Now fully recovered, she was released back into the wild this morning near Pile Point on San Juan Island. After an initial short flight and a few moments of rest, the eagle finally flew away, soaring high and disappearing into the foggy sky toward False Bay. Continued here...
Washington Boaters Reminded to Clean, Drain, Dry Boats to Stop Invasive Species
Press Release from Susan Zemek, Recreation & Conservation Department: OLYMPIA – As summer weather heats up in Washington and boaters prepare for more adventures on the water, the Washington Invasive Species Council would like you to remember: Clean. Drain. Dry.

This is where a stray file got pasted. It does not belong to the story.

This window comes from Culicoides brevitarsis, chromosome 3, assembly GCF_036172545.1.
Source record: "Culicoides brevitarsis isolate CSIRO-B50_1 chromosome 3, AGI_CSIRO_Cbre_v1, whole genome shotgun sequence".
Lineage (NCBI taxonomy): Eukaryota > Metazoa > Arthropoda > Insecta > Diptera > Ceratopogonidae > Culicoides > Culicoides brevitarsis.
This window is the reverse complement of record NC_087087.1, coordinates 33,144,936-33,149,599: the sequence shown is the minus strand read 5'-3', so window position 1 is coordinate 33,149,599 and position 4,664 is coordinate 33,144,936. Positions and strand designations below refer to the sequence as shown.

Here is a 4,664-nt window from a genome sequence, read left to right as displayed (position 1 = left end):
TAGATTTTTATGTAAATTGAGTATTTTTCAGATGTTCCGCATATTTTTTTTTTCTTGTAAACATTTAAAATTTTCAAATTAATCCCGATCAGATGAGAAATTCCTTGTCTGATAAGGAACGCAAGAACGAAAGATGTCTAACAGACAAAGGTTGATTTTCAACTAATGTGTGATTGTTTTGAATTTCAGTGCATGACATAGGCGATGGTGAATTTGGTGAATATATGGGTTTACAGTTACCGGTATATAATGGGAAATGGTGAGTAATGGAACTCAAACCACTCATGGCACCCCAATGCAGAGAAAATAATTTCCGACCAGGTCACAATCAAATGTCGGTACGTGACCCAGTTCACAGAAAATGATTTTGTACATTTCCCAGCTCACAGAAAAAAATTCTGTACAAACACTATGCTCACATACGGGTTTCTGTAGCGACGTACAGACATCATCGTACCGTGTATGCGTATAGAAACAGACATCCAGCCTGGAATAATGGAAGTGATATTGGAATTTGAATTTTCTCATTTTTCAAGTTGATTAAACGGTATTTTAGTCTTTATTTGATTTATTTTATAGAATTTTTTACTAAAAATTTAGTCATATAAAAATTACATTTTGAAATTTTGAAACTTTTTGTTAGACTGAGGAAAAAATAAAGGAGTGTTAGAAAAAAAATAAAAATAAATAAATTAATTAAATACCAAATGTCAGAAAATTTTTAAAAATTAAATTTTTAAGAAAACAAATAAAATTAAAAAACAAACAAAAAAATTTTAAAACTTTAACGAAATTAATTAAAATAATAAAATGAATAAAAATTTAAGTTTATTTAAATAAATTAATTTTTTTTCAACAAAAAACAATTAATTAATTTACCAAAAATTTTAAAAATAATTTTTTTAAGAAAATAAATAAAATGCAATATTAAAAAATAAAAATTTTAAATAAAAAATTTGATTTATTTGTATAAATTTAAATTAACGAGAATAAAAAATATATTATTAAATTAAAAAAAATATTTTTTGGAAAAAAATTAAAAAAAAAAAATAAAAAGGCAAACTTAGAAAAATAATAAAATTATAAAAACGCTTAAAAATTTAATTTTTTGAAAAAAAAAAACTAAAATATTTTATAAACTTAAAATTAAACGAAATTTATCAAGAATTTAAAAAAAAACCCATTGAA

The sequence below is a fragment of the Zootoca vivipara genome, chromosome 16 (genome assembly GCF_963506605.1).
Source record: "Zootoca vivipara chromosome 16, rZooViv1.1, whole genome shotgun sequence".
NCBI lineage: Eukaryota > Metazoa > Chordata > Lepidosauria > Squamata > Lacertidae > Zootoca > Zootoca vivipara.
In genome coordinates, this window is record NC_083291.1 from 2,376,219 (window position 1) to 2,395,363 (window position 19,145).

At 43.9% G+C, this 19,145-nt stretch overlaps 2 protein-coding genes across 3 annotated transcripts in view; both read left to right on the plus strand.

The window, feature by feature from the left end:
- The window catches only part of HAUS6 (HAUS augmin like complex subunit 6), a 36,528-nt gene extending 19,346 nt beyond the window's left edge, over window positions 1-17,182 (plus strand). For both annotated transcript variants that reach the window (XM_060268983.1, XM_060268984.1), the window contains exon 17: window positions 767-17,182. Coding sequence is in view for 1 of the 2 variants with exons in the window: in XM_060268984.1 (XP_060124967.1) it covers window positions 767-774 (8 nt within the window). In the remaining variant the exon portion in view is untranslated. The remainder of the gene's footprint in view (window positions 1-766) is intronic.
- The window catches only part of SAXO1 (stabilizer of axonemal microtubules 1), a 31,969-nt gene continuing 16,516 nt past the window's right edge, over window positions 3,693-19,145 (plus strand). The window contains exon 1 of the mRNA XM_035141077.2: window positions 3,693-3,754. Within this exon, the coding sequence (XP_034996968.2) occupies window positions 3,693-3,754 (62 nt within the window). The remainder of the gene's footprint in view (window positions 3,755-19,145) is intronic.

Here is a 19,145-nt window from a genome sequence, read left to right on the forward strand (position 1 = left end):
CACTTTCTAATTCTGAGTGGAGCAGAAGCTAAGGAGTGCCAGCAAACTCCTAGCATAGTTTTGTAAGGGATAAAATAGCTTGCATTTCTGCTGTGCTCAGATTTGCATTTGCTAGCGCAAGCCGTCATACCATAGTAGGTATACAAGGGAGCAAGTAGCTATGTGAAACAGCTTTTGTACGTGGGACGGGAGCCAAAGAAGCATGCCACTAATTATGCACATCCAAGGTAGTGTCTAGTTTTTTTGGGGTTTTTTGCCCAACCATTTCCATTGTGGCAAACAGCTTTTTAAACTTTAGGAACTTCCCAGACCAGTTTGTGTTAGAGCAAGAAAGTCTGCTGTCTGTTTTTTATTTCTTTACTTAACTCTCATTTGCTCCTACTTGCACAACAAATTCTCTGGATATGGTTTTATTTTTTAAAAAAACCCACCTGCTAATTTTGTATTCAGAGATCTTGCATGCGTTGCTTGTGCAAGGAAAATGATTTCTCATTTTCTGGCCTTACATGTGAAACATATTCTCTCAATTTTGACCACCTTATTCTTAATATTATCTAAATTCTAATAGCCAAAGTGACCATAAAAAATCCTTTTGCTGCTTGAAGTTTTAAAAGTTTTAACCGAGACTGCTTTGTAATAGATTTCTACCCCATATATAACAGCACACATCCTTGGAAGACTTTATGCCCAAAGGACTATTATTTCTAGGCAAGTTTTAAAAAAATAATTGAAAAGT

Invasive species are non-native animals, plants, microorganisms and pathogens that can out-compete or prey on Washington’s existing wildlife, harming the environment, human health and businesses. They come to Washington on car tires, on boat hulls and motors, on hikers’ boots, by wind and sea and many other ways. Some of the worst live in the water.
“There are many ways that we accidentally introduce and move invasive species from one waterway to another,” said Justin Bush, executive coordinator of the Washington State Invasive Species Council. “The best way to prevent introductions is to remember the mantra ‘Clean-Drain-Dry.’ Continued here...
Pet of the Week
Press Release from the Ahhh, pardon me good sirs and madams….would you care to engage in a delightful pastime in which you toss a round object and I run off and fetch it and return it to you….for recreation and merriment? If so, please contact me here at the Animal Shelter in Friday Harbor. I think we’ll have a cracking good time. My name is Max and I patiently await your arrival. Cheerio.